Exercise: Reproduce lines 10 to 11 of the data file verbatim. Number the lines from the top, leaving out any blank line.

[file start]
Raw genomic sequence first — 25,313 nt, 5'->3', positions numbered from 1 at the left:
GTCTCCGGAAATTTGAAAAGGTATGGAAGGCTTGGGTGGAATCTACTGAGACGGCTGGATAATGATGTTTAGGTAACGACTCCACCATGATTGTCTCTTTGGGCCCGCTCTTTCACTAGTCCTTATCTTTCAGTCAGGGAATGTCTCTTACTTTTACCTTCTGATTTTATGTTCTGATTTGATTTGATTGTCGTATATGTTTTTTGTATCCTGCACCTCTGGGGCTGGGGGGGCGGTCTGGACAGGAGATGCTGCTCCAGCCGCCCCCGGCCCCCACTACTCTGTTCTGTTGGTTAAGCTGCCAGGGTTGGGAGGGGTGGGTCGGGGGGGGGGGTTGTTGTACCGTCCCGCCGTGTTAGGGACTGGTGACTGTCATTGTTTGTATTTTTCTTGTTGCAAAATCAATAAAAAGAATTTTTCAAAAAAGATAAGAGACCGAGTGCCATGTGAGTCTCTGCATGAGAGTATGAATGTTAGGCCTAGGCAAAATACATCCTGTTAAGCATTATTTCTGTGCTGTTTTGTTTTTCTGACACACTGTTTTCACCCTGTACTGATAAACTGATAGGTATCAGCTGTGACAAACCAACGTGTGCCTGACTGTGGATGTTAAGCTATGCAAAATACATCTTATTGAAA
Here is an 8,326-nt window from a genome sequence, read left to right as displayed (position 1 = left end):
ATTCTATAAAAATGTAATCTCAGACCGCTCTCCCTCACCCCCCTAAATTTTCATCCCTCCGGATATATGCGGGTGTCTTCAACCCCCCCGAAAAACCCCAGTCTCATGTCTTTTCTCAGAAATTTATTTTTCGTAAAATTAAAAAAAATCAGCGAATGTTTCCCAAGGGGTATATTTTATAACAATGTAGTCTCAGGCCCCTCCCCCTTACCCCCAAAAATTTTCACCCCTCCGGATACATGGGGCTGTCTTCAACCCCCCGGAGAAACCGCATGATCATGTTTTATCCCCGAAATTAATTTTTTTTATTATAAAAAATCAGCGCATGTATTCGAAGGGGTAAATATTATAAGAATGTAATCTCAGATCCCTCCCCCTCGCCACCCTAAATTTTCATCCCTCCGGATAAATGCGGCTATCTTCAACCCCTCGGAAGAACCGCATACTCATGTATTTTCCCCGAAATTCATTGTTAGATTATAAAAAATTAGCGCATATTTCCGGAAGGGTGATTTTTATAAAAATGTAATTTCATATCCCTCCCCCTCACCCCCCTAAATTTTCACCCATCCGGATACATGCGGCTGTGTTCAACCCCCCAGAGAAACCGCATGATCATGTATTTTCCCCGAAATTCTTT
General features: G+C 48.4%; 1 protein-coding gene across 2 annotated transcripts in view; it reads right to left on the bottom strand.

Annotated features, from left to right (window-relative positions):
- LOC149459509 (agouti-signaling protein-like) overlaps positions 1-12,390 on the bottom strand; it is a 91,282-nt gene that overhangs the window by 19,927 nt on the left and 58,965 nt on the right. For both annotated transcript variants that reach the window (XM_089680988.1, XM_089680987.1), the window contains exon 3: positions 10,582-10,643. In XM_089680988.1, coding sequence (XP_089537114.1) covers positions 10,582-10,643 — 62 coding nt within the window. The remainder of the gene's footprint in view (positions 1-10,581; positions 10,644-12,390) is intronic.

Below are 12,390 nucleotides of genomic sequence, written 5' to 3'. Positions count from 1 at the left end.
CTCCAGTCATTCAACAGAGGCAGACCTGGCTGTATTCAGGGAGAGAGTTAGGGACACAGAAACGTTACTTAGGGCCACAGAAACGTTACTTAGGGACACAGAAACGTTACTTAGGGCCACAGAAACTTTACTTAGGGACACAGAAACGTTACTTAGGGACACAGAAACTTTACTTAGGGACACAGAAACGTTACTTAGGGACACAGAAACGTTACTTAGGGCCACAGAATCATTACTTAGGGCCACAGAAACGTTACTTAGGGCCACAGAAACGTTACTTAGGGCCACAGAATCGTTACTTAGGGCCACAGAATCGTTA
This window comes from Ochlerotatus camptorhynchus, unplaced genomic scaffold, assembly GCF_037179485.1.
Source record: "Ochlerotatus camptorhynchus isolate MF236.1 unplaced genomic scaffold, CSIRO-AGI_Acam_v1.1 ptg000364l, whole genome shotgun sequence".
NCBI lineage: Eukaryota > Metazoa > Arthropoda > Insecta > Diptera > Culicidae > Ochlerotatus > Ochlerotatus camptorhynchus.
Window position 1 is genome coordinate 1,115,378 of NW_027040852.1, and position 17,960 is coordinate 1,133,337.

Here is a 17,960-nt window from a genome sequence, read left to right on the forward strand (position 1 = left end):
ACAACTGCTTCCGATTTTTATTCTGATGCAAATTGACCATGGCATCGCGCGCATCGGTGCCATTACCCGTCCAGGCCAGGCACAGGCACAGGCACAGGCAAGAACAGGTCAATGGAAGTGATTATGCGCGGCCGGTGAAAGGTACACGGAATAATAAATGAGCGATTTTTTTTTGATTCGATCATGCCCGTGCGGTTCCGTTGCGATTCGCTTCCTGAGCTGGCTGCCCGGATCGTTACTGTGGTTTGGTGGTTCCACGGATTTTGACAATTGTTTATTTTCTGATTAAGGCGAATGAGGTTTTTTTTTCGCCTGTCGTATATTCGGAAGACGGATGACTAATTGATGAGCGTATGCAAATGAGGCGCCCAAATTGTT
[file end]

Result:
This window comes from Ochlerotatus camptorhynchus, unplaced genomic scaffold, assembly GCF_037179485.1.
Source record: "Ochlerotatus camptorhynchus isolate MF236.1 unplaced genomic scaffold, CSIRO-AGI_Acam_v1.1 ptg000364l, whole genome shotgun sequence".